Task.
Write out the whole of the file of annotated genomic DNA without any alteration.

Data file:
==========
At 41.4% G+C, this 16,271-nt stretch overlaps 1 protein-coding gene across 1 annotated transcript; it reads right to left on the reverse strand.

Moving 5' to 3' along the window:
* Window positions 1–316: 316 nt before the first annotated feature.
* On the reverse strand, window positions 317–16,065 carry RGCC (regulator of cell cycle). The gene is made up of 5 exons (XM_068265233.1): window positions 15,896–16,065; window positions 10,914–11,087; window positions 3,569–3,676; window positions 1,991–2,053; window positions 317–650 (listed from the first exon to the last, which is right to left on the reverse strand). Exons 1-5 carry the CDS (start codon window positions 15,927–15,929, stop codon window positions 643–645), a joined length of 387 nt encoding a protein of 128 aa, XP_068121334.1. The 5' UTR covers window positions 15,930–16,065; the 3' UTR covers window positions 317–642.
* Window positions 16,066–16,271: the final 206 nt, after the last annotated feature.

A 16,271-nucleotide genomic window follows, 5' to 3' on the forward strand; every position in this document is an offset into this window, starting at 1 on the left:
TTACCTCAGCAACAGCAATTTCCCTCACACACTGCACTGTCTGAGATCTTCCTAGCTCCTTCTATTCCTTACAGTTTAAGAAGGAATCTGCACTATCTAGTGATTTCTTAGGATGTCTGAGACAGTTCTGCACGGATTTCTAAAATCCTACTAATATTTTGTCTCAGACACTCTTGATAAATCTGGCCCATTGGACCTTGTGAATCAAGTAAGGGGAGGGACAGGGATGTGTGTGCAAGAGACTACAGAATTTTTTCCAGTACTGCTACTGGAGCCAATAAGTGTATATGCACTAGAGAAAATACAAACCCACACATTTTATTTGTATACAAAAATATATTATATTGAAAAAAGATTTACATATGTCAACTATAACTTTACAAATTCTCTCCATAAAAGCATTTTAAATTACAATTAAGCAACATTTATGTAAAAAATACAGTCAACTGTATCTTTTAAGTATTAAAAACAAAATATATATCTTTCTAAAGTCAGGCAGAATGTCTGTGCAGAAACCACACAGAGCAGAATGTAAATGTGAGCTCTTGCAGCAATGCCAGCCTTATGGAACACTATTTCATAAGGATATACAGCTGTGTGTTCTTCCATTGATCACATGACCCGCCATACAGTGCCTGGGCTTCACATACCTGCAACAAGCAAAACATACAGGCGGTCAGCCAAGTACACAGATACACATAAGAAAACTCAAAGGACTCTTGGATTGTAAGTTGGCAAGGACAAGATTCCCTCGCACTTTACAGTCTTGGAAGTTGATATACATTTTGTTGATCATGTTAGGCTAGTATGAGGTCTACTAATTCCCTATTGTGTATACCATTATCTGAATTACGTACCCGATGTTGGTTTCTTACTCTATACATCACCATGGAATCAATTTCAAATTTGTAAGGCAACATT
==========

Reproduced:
At 41.4% G+C, this 16,271-nt stretch overlaps 1 protein-coding gene across 1 annotated transcript; it reads right to left on the reverse strand.

Moving 5' to 3' along the window:
* Window positions 1–316: 316 nt before the first annotated feature.
* On the reverse strand, window positions 317–16,065 carry RGCC (regulator of cell cycle). The gene is made up of 5 exons (XM_068265233.1): window positions 15,896–16,065; window positions 10,914–11,087; window positions 3,569–3,676; window positions 1,991–2,053; window positions 317–650 (listed from the first exon to the last, which is right to left on the reverse strand). Exons 1-5 carry the CDS (start codon window positions 15,927–15,929, stop codon window positions 643–645), a joined length of 387 nt encoding a protein of 128 aa, XP_068121334.1. The 5' UTR covers window positions 15,930–16,065; the 3' UTR covers window positions 317–642.
* Window positions 16,066–16,271: the final 206 nt, after the last annotated feature.

A 16,271-nucleotide genomic window follows, 5' to 3' on the forward strand; every position in this document is an offset into this window, starting at 1 on the left:
TTACCTCAGCAACAGCAATTTCCCTCACACACTGCACTGTCTGAGATCTTCCTAGCTCCTTCTATTCCTTACAGTTTAAGAAGGAATCTGCACTATCTAGTGATTTCTTAGGATGTCTGAGACAGTTCTGCACGGATTTCTAAAATCCTACTAATATTTTGTCTCAGACACTCTTGATAAATCTGGCCCATTGGACCTTGTGAATCAAGTAAGGGGAGGGACAGGGATGTGTGTGCAAGAGACTACAGAATTTTTTCCAGTACTGCTACTGGAGCCAATAAGTGTATATGCACTAGAGAAAATACAAACCCACACATTTTATTTGTATACAAAAATATATTATATTGAAAAAAGATTTACATATGTCAACTATAACTTTACAAATTCTCTCCATAAAAGCATTTTAAATTACAATTAAGCAACATTTATGTAAAAAATACAGTCAACTGTATCTTTTAAGTATTAAAAACAAAATATATATCTTTCTAAAGTCAGGCAGAATGTCTGTGCAGAAACCACACAGAGCAGAATGTAAATGTGAGCTCTTGCAGCAATGCCAGCCTTATGGAACACTATTTCATAAGGATATACAGCTGTGTGTTCTTCCATTGATCACATGACCCGCCATACAGTGCCTGGGCTTCACATACCTGCAACAAGCAAAACATACAGGCGGTCAGCCAAGTACACAGATACACATAAGAAAACTCAAAGGACTCTTGGATTGTAAGTTGGCAAGGACAAGATTCCCTCGCACTTTACAGTCTTGGAAGTTGATATACATTTTGTTGATCATGTTAGGCTAGTATGAGGTCTACTAATTCCCTATTGTGTATACCATTATCTGAATTACGTACCCGATGTTGGTTTCTTACTCTATACATCACCATGGAATCAATTTCAAATTTGTAAGGCAACATT